Yesterday, the Supreme Court heard argument in the case of Vance v. Ball State University, which involves racial harassment claims made by a kitchen worker at a state college in Indiana. Maetta Vance, the only African-American worker in the kitchen, says that she was subjected to racial slurs, such as “Sambo,” “buckwheat,” “porch monkey,” and “nigger;” threatened; and hit on the back of the head. The narrow question before the Supreme Court is whether Saundra Davis, whom Vance alleges hit her, threatened her, and used the terms “Sambo” and “buckwheat,” was Vance’s supervisor or just a co-worker. Davis had the power to direct Vance’s daily activities, but the Seventh Circuit Court of Appeals found that she did not qualify as Vance’s supervisor.
Why does this matter? According to prior Supreme Court case law, if Davis was Vance’s supervisor, then Ball State is responsible for her actions unless it can prove that it exercised reasonable care to prevent and promptly correct any harassing behavior, and also prove that Vance unreasonably failed to take advantage of any preventive or corrective opportunities Ball State provided, or failed to avoid harm otherwise. On the other hand, if Davis was a co-worker, then Ball State’s responsibility is far less: Vance would have to prove that Ball State failed to timely investigate her complaints, and also prove that Ball State failed to take prompt and appropriate action reasonably calculated to stop the harassment. If Ball State took such action, it is off the hook, even if its action actually failed to stop the harassment. Also, if an employee cannot prove that she complained of co-worker harassment (so long as the employer has a complaint process), the employer is not responsible at all.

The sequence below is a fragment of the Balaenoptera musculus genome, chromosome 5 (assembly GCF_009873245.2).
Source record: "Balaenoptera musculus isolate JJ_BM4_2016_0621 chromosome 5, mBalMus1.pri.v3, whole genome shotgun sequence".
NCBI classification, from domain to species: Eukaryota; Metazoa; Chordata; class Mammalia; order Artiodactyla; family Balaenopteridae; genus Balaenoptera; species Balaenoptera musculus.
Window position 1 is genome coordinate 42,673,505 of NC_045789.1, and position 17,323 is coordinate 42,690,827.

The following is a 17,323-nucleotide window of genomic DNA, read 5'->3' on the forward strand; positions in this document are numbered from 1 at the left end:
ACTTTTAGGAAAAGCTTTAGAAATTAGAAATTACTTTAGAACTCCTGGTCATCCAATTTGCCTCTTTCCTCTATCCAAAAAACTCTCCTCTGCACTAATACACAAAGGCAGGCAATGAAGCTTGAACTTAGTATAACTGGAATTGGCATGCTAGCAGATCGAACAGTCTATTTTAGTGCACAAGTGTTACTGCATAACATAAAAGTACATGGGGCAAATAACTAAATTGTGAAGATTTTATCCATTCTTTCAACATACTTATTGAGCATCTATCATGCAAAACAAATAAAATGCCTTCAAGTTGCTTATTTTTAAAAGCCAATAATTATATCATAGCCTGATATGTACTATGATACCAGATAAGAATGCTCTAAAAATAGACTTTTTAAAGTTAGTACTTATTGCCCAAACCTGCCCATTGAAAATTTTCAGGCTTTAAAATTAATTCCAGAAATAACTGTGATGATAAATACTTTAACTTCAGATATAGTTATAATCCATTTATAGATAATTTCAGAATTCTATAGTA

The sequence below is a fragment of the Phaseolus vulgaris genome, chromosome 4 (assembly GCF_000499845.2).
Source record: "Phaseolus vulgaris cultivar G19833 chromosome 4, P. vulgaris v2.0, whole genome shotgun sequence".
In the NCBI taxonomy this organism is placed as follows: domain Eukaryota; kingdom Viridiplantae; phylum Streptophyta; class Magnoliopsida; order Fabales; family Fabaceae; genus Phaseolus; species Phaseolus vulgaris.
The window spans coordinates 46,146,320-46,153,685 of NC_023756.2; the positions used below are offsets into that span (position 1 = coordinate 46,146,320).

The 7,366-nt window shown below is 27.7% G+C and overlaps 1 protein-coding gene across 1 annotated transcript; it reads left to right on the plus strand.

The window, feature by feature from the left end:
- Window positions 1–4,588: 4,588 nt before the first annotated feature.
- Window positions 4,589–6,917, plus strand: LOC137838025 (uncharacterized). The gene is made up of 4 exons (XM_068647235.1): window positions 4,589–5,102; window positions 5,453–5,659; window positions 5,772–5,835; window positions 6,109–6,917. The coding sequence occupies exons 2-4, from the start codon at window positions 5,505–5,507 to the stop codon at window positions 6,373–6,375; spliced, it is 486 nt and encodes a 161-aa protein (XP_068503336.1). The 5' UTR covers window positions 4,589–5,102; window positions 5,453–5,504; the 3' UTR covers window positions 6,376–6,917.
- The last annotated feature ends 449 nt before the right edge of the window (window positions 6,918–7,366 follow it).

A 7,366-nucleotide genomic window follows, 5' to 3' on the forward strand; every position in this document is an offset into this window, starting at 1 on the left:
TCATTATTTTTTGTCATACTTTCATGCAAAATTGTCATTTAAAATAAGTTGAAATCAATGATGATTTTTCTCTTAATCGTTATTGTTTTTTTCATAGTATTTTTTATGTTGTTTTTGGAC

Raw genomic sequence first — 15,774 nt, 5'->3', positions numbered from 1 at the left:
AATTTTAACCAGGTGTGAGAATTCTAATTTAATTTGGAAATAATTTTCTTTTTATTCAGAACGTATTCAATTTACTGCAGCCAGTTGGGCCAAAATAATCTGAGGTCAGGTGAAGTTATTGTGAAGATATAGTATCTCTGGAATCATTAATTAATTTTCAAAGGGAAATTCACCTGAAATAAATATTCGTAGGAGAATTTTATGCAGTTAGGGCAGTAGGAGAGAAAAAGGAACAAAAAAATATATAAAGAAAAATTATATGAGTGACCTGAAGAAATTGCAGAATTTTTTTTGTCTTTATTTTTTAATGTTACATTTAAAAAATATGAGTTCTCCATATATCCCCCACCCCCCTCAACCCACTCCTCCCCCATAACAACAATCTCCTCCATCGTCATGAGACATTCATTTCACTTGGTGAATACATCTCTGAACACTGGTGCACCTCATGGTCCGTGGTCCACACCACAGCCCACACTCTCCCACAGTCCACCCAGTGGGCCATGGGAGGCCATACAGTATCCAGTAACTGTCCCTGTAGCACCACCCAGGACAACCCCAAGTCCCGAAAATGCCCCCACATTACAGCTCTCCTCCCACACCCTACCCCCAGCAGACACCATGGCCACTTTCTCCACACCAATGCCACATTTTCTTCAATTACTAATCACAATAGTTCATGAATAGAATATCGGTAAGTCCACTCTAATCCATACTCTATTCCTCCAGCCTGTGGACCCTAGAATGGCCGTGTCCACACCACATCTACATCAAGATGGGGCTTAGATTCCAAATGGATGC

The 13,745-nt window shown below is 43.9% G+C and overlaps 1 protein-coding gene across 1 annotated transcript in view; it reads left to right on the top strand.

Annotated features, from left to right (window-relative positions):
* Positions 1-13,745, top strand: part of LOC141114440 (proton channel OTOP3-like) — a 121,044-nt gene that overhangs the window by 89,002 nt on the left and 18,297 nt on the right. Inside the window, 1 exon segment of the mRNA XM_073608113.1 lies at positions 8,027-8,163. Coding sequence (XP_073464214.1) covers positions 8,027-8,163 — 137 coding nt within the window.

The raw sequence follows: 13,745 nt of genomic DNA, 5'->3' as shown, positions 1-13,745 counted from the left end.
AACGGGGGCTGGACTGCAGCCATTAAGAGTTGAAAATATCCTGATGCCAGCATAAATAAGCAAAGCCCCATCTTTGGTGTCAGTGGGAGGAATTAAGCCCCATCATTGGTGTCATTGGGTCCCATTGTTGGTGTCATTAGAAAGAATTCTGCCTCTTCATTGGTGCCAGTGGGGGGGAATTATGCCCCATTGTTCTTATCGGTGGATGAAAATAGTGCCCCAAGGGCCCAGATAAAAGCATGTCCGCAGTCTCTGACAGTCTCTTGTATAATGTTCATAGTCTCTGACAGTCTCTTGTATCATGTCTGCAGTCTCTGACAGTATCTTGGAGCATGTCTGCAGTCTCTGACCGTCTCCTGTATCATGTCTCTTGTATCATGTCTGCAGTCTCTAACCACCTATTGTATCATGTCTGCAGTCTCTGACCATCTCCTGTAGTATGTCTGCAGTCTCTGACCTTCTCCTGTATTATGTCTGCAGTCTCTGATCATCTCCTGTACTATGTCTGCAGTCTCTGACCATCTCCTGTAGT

Two Courts of Appeals, the Fourth and Second Circuits (the second of which covers New York), together with the EEOC, have concluded that a supervisor is anyone who has power to, among other things, oversee daily work assignments. However, the First and Eighth Circuits, along with the Seventh, have insisted that a supervisor is only someone with the power to hire, fire, promote, transfer, demote or reassign an employee. Even Ball State University, in its brief to the Supreme Court, recognized that this more restrictive definition is too narrow to capture many persons who are in reality supervisors. It argued instead that Davis was not Vance’s supervisor even under a more lenient test.
If the Supreme Court agrees with the Seventh Circuit, it will be much more difficult to hold employers responsible for the harassing conduct of their mid- or low-level supervisors. That will make it even more important for victims of harassment to make prompt and complete internal complaints of discriminatory behavior by co-workers and supervisors alike, or risk being left without any remedies at all under federal law.